As some providers celebrate a fully vaccinated residential aged care workforce, 2 per cent of workers remain unvaccinated four days after the COVID-19 jab became mandatory.
Aged care provider peak bodies Leading Age Services Australia and Aged and Community Services Australia want continued support to achieve full vaccination of both the residential and home care workers.
As of 21 September, 98 per cent of reported aged care workers have received at least one dose of a COVID-19 vaccine and 80 per cent of staff are fully vaccinated, according to the latest figures from the Department of Health.
It became compulsory for residential aged care workers to have a COVID-19 vaccine in order to continue working in an aged care home beyond 17 September.
New South Wales and Queensland aged care provider Whiddon and NSW provider Warrigal are among those who took to social media to celebrate 100 per cent staff vaccination.
ACSA is calling for additional measures from the Federal Government to achieve full and double-dosed vaccine coverage among residential and home care staff and support to increase the uptake of Rapid Antigen Testing.
ACSA CEO Paul Sadler said aged care facilities yet to achieve the mandatory first vaccination target must be supported to ensure all residents continue to receive the best possible care.
“The government must also make clear arrangements for getting the second dose of the COVID vaccine out to all residential care staff who require them and boosting vaccination rates among home care staff and older people living at home who may have issues accessing vaccines,” Mr Sadler told Australian Ageing Agenda.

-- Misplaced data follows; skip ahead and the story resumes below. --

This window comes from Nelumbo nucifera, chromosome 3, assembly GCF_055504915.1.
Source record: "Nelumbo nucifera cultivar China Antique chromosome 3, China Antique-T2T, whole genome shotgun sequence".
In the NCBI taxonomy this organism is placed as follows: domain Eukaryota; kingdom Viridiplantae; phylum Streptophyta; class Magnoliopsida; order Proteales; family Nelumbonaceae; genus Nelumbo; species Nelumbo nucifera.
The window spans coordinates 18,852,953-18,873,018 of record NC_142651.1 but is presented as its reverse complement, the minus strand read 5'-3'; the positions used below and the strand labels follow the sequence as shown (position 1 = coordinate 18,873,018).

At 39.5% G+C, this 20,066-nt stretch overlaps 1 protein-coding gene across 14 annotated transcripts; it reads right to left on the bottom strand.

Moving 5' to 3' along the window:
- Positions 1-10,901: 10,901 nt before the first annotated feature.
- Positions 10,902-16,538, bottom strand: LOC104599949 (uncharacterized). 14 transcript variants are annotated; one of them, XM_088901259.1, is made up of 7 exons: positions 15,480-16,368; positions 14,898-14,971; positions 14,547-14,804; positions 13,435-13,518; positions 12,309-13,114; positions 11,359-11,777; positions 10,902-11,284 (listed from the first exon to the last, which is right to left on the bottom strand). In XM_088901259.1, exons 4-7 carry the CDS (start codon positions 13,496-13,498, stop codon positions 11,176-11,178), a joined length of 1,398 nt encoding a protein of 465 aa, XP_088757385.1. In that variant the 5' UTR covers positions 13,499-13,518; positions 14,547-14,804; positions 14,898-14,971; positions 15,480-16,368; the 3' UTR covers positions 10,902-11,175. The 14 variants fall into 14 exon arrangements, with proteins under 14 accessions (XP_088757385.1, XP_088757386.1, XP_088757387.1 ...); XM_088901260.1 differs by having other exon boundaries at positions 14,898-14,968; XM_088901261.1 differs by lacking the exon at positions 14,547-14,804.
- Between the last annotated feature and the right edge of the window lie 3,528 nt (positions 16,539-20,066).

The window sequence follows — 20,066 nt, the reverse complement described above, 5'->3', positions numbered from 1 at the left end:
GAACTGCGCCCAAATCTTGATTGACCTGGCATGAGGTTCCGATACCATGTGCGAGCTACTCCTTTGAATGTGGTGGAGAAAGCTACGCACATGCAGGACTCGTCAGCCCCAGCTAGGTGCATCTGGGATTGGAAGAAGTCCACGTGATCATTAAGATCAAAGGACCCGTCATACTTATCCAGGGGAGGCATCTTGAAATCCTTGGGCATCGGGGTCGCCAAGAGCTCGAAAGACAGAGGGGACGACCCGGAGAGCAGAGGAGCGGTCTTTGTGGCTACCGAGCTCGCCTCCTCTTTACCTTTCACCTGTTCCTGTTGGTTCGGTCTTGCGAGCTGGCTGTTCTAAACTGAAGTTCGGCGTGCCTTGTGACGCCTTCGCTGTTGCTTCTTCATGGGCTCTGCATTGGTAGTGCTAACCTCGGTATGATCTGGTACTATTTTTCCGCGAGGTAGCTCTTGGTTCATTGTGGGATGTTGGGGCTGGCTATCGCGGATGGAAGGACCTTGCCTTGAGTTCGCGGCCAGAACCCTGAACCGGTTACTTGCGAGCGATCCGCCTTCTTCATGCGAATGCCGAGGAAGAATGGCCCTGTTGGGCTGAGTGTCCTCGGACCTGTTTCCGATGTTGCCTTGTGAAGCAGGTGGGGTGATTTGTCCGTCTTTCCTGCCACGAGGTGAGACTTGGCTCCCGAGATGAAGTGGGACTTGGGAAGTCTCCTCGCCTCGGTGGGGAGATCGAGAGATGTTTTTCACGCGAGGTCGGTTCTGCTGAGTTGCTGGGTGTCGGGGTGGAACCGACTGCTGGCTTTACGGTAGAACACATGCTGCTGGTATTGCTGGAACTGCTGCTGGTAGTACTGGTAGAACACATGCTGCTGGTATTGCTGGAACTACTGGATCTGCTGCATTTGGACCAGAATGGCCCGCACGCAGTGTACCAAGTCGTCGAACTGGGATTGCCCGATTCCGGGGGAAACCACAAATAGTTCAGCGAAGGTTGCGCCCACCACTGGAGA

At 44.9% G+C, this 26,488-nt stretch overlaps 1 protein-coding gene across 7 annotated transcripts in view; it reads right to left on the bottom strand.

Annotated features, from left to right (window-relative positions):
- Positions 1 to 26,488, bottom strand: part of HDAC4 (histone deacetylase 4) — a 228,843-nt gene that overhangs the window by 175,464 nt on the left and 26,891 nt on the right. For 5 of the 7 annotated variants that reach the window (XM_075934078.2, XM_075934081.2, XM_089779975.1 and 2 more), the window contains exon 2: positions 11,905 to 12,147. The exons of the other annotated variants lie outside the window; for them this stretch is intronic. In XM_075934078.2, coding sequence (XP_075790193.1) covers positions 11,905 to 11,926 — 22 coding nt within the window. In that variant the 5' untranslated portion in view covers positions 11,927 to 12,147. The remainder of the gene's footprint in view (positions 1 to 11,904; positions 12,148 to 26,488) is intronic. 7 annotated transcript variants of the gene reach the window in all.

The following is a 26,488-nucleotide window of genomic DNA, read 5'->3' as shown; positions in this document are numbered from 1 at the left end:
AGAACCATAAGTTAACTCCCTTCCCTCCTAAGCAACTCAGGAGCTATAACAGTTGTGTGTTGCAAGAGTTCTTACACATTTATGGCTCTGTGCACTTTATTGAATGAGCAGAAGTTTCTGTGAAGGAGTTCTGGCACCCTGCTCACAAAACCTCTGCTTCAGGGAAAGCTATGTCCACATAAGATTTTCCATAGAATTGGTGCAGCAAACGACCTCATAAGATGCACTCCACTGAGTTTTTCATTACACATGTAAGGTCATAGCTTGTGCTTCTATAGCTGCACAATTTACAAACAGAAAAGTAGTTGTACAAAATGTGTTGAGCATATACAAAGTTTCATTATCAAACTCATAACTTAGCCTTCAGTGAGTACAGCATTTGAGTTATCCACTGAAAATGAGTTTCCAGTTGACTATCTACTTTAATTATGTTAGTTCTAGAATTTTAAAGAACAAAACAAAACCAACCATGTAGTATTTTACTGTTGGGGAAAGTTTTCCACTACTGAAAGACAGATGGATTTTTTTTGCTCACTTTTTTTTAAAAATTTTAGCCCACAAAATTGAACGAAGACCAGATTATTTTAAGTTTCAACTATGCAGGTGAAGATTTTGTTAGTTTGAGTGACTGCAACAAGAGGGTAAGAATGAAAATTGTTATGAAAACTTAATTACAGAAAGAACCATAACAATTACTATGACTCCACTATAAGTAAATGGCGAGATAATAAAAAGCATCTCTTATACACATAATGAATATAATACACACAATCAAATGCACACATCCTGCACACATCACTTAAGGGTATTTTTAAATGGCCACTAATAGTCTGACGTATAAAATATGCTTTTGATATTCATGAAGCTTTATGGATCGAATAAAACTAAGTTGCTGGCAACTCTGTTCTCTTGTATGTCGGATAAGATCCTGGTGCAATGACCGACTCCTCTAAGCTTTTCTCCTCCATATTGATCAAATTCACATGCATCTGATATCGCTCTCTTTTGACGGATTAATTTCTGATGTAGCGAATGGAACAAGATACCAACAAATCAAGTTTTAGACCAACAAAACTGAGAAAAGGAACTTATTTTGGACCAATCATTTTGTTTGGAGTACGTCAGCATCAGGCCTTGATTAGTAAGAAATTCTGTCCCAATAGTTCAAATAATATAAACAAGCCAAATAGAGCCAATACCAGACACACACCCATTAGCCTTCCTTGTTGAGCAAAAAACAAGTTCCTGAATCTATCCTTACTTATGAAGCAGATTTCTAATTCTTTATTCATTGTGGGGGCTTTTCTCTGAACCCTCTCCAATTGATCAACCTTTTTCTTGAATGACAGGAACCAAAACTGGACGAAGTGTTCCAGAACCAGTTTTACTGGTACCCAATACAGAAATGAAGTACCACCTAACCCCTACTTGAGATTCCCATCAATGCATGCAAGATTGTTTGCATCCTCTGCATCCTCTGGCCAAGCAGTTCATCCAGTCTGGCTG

“Taking these steps will allow us to prepare safely to reopen aged care homes in lockdown areas to visiting by family and friends and outings for aged care residents,” he said.
LASA CEO Sean Rooney said the sector will continue to work with government to achieve full vaccination of residential aged care staff and progress support to ensure home care workers get vaccinated as soon as possible.
He said it was unclear how many staff have left the aged care workforce as a result of the mandatory vaccination.
“We are aware of anecdotal reports of departures directly associated with the public health orders but we do not know of any official count,” Mr Rooney told AAA.
“Workforce pressures existed prior to COVID and prior to the issue of vaccinations. It is of concern that staff may be leaving when our focus is on building up a larger passionate, dedicated and skilled workforce,” he said.
He said LASA looked forward to working with government to assist vaccinating home care staff, who should have been among those prioritised for a vaccination back in February.
Consumer peak body COTA Australia chief executive Ian Yates also thanked aged care staff and the government for prioritising the health and safety of older Australians.
“COTA’s early call back in May for aged care staff vaccination to be made mandatory was met with scepticism and resistance by many, but a strong government approach and close coordination with providers and consumer organisations has made it a reality.
“While there are still some providers that are lagging behind the national average, we know the government has robust processes in place to support and assist those aged care homes which haven’t yet achieved close to 100 per cent staff vaccinations by the deadline,” Mr Yates said in a statement.
LASA also took to social media to share providers that had achieved a 100 per cent vaccination among staff.
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